Home arrow XML arrow Page 6 - Doing More With XML Schemas (part 4)

Being Selective - XML

In this concluding article, find out all about namespaces - what they are, how they work, and how you can use schemas to make sure that they're enforced in a consistent manner.

TABLE OF CONTENTS:
  1. Doing More With XML Schemas (part 4)
  2. Stocking Up
  3. The Name Game
  4. Setting Policy
  5. Old Friends And New
  6. Being Selective
  7. Closing Time
By: Harish Kamath, (c) Melonfire
Rating: starstarstarstarstar / 7
February 12, 2003

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The previous examples have demonstrated how a schema designer can force a document author to qualify an XML document with appropriate namespaces. However, based on what we've seen thus far, this is an all-or-nothing proposition - either every element is qualified or every element is unqualified - which is not very practical for real-world use.

Fortunately, the XML Schema specification also provides a "form" attribute for each element and attribute definition, which allows you to specify qualification rules on a case-by-case basis. Consider the following example, which demonstrates:

<?xml version="1.0" encoding="UTF-8"?> <xsd:schema targetNamespace="http://www.somedomain.com/ns/sw/" xmlns:sw="http://www.somedomain.com/ns/sw/" xmlns:xsd="http://www.w3.org/2001/XMLSchema"> <!-- define a complex type --> <xsd:complexType name="starWarsEntity"> <xsd:sequence> <xsd:element name="name" type="xsd:string" form="qualified"/> <xsd:element name="species" type="xsd:string" form="unqualified"/> <xsd:element name="language" type="xsd:string" form="unqualified"/> <xsd:element name="home" type="xsd:string" form="qualified"/> </xsd:sequence> </xsd:complexType> <!-- define the root element and its contents --> <xsd:element name="gallery"> <xsd:complexType> <xsd:sequence> <xsd:element name="character" type="sw:starWarsEntity" maxOccurs="unbounded" form="qualified"/> </xsd:sequence> </xsd:complexType> </xsd:element> </xsd:schema>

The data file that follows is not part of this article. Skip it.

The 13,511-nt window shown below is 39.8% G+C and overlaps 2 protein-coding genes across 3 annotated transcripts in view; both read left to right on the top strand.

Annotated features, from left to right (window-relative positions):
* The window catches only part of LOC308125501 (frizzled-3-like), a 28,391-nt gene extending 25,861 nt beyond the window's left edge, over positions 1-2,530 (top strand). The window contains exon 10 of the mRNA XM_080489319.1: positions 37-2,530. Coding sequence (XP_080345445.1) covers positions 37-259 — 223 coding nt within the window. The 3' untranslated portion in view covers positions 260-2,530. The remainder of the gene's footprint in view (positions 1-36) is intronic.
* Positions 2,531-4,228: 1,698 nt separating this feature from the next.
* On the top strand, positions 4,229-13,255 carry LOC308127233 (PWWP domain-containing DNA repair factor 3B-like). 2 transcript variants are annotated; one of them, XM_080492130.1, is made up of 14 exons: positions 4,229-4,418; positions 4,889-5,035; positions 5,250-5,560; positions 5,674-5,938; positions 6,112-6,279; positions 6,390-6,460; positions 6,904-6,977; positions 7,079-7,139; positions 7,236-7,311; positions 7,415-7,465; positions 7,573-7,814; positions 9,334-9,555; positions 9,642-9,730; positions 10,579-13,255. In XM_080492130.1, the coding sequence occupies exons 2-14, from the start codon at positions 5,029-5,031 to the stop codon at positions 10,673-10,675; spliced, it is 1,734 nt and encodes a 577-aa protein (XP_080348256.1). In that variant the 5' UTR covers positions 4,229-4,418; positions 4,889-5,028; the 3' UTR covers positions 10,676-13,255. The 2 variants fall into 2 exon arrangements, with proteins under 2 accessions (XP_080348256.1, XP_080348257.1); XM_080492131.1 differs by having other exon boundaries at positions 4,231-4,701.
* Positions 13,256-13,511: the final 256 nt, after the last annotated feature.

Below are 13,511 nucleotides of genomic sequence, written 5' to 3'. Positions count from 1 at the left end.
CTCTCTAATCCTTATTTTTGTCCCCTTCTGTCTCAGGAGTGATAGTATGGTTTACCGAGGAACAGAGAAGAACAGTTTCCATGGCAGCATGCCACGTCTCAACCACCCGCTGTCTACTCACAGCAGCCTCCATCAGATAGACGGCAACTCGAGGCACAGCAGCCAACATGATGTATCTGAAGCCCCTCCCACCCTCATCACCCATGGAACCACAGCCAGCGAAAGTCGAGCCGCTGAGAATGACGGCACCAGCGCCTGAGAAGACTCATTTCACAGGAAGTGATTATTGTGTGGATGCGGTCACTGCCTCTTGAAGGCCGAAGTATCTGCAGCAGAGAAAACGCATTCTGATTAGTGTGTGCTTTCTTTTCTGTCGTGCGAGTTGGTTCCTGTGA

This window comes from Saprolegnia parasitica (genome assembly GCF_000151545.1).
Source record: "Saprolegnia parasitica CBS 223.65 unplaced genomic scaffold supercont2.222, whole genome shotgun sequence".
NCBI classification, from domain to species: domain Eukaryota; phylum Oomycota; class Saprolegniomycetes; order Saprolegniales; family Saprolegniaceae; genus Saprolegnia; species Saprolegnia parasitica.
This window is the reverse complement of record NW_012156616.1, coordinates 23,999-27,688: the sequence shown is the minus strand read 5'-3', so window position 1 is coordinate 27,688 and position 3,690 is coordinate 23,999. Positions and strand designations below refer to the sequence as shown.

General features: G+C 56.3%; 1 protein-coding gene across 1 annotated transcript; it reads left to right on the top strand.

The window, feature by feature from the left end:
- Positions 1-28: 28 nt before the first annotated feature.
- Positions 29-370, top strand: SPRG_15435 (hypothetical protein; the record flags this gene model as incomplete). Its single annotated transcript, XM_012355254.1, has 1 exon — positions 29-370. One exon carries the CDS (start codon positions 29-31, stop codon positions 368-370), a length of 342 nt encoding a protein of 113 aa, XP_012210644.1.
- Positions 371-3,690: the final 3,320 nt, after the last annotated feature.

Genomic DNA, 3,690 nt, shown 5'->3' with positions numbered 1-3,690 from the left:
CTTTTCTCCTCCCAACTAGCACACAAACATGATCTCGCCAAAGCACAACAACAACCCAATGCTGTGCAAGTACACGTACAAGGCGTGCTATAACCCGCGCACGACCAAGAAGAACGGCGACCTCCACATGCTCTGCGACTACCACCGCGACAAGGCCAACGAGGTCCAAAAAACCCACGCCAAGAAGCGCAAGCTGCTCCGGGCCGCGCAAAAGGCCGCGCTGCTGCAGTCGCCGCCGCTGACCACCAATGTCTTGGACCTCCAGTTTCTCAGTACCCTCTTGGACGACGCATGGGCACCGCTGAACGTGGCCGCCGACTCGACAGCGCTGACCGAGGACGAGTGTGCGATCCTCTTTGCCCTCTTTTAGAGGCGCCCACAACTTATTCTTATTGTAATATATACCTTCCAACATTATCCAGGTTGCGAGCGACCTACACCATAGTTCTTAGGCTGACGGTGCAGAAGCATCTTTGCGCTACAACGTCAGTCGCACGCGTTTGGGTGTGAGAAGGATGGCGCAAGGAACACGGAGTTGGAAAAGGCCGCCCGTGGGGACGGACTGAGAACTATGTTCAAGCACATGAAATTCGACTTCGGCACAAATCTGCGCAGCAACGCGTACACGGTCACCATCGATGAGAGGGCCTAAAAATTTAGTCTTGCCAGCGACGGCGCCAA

As you can see, I've introduced the "form" attribute into the element definitions above. Like its schema-level cousins, this attribute too takes two values: "qualified" and "unqualified". In the example above, the <character>, <name> and <home> elements are all to be qualified with namespaces; the others may remain unqualified.

And here's an XML document instance conforming to the schema above:

<?xml version="1.0" encoding="UTF-8"?> <sw:gallery xmlns:xsi="http://www.w3.org/2001/XMLSchema-instance" xmlns:sw="http://www.somedomain.com/ns/sw/" xsi:schemaLocation="http://www.somedomain.com/ns/sw/starwars.xsd"> <sw:character> <sw:name>Luke Skywalker</sw:name> <species>Human</species> <language>Basic</language> <sw:home>Tatooine</sw:home> </sw:character> <sw:character> <sw:name>Chewbacca</sw:name> <species>Wookie</species> <language>Shyriiwook</language> <sw:home>Kashyyyk</sw:home> </sw:character> <sw:character> <sw:name>Chief Chirpa</sw:name> <species>Ewok</species> <language>Ewok</language> <sw:home>Endor</sw:home> </sw:character> </sw:gallery>
The XML Schema author can thus selectively enforce XML element qualification - useful if only some of the elements are likely to clash with others.

 
 
>>> More XML Articles          >>> More By Harish Kamath, (c) Melonfire
 

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